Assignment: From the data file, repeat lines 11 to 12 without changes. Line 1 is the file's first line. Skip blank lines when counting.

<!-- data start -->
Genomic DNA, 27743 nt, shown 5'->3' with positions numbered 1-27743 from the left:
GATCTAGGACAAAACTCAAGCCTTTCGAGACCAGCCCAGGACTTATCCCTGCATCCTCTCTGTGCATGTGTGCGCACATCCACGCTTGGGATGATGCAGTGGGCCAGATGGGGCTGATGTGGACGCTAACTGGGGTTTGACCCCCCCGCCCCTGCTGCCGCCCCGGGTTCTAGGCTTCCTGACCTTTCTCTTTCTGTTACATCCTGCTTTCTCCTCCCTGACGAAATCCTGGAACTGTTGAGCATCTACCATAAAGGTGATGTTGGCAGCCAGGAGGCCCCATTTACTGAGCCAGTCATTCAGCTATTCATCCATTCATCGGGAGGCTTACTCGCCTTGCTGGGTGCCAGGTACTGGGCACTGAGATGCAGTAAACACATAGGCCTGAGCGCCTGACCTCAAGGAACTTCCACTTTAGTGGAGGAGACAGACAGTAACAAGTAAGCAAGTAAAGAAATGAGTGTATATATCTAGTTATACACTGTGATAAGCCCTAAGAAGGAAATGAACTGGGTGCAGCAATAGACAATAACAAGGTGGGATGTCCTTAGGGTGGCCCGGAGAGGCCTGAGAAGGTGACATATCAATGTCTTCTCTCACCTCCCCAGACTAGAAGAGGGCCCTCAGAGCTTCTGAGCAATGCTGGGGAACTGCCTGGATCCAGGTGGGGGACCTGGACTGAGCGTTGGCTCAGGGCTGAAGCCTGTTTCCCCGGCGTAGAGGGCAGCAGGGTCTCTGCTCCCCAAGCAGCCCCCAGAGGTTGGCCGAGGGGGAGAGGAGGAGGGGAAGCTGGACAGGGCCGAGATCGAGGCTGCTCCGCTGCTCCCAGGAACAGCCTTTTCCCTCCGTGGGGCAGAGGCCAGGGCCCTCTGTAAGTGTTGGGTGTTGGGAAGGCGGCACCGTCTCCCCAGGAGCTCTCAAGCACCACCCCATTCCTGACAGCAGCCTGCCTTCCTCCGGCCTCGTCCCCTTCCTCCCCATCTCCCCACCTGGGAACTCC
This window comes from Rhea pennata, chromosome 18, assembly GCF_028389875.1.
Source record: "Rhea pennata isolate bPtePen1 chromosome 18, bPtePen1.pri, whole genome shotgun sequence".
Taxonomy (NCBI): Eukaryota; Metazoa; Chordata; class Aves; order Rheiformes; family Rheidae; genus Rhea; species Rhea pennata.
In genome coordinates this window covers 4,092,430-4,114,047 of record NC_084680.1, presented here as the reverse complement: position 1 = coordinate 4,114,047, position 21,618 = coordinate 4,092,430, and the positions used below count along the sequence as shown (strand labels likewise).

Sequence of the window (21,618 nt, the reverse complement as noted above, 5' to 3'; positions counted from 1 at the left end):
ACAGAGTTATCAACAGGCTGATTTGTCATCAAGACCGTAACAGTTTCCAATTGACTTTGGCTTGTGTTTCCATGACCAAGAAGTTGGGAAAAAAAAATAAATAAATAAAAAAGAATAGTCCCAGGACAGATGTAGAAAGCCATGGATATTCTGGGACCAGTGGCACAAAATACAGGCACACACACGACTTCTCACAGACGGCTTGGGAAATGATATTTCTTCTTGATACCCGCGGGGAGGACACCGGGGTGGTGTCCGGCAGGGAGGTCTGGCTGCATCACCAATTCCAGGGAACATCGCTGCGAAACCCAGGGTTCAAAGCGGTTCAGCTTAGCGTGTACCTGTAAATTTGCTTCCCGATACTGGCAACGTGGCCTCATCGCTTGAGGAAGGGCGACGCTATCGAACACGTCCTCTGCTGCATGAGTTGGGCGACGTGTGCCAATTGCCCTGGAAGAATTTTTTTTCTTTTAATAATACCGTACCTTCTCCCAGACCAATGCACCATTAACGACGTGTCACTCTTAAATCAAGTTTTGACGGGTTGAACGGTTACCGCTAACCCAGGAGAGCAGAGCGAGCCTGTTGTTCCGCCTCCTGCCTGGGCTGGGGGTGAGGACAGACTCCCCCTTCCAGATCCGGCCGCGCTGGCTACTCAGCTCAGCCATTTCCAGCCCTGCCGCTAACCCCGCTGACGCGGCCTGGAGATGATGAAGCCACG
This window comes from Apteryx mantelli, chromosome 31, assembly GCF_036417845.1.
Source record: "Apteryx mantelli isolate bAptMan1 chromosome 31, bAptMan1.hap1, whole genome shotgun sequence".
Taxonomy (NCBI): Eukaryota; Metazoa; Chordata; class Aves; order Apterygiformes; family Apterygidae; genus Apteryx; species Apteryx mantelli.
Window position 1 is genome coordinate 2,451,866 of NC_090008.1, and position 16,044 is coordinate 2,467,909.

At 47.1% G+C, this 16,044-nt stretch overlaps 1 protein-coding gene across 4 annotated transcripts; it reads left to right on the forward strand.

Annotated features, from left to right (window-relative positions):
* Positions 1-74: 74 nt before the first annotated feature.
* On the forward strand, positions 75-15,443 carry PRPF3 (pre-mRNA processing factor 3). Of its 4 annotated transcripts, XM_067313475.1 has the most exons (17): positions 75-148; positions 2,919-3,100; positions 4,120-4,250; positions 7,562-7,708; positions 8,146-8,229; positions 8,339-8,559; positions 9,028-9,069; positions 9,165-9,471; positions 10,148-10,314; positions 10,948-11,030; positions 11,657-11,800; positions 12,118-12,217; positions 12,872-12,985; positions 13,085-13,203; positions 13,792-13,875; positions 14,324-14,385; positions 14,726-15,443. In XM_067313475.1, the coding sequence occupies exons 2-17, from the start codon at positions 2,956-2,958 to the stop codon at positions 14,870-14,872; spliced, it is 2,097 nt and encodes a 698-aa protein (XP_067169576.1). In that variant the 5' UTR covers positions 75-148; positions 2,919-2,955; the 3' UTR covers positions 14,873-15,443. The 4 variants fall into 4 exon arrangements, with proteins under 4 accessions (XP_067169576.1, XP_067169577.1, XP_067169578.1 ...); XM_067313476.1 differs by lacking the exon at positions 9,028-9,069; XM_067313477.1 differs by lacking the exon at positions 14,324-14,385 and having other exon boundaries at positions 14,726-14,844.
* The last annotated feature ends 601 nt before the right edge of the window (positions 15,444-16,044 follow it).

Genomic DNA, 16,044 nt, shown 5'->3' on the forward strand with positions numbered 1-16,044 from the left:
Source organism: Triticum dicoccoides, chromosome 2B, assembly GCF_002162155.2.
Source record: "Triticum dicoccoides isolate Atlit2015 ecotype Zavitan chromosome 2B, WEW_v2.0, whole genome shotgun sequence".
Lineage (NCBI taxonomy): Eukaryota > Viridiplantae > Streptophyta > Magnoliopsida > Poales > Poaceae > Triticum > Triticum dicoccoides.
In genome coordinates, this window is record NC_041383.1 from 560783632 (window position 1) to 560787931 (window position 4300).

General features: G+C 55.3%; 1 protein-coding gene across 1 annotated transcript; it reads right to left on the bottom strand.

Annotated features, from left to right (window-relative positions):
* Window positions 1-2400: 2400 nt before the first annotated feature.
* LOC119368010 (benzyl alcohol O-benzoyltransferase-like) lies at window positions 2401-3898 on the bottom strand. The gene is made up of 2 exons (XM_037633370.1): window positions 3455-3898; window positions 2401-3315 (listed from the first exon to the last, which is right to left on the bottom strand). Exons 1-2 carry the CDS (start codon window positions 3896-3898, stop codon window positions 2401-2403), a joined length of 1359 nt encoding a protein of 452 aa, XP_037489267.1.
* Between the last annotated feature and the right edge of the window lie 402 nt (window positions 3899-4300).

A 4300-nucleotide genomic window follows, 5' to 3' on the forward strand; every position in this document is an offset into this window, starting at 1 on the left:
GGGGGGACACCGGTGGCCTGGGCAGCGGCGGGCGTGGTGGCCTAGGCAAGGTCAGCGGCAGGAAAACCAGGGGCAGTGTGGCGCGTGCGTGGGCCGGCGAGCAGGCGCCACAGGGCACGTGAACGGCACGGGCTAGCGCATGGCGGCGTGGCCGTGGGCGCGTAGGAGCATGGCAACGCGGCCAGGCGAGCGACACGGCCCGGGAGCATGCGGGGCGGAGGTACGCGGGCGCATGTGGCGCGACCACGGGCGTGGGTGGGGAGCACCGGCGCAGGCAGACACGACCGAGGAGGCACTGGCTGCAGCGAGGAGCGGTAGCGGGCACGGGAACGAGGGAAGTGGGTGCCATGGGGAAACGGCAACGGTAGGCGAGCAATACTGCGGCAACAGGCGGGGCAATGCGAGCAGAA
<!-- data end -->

Taxonomy (NCBI): Eukaryota; Metazoa; Chordata; class Aves; order Apterygiformes; family Apterygidae; genus Apteryx; species Apteryx mantelli.
Window position 1 is genome coordinate 2,451,866 of NC_090008.1, and position 16,044 is coordinate 2,467,909.